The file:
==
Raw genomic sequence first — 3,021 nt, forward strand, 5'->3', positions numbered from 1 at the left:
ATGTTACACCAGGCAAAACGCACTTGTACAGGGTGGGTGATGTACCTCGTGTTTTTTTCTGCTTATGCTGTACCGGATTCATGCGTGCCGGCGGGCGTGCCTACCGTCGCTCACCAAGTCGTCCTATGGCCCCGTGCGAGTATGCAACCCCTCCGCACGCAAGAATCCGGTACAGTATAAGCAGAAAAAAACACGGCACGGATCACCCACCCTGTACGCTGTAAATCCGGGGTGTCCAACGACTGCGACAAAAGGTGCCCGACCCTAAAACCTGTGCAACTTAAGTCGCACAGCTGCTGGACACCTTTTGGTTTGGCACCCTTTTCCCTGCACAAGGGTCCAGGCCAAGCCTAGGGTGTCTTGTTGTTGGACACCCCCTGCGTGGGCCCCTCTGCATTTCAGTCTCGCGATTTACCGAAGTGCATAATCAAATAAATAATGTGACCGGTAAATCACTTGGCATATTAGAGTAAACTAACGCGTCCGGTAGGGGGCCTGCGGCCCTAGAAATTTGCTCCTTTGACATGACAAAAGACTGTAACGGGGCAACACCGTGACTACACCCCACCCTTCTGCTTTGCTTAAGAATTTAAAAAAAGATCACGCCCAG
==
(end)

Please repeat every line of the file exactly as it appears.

Raw genomic sequence first — 3,021 nt, forward strand, 5'->3', positions numbered from 1 at the left:
ATGTTACACCAGGCAAAACGCACTTGTACAGGGTGGGTGATGTACCTCGTGTTTTTTTCTGCTTATGCTGTACCGGATTCATGCGTGCCGGCGGGCGTGCCTACCGTCGCTCACCAAGTCGTCCTATGGCCCCGTGCGAGTATGCAACCCCTCCGCACGCAAGAATCCGGTACAGTATAAGCAGAAAAAAACACGGCACGGATCACCCACCCTGTACGCTGTAAATCCGGGGTGTCCAACGACTGCGACAAAAGGTGCCCGACCCTAAAACCTGTGCAACTTAAGTCGCACAGCTGCTGGACACCTTTTGGTTTGGCACCCTTTTCCCTGCACAAGGGTCCAGGCCAAGCCTAGGGTGTCTTGTTGTTGGACACCCCCTGCGTGGGCCCCTCTGCATTTCAGTCTCGCGATTTACCGAAGTGCATAATCAAATAAATAATGTGACCGGTAAATCACTTGGCATATTAGAGTAAACTAACGCGTCCGGTAGGGGGCCTGCGGCCCTAGAAATTTGCTCCTTTGACATGACAAAAGACTGTAACGGGGCAACACCGTGACTACACCCCACCCTTCTGCTTTGCTTAAGAATTTAAAAAAAGATCACGCCCAG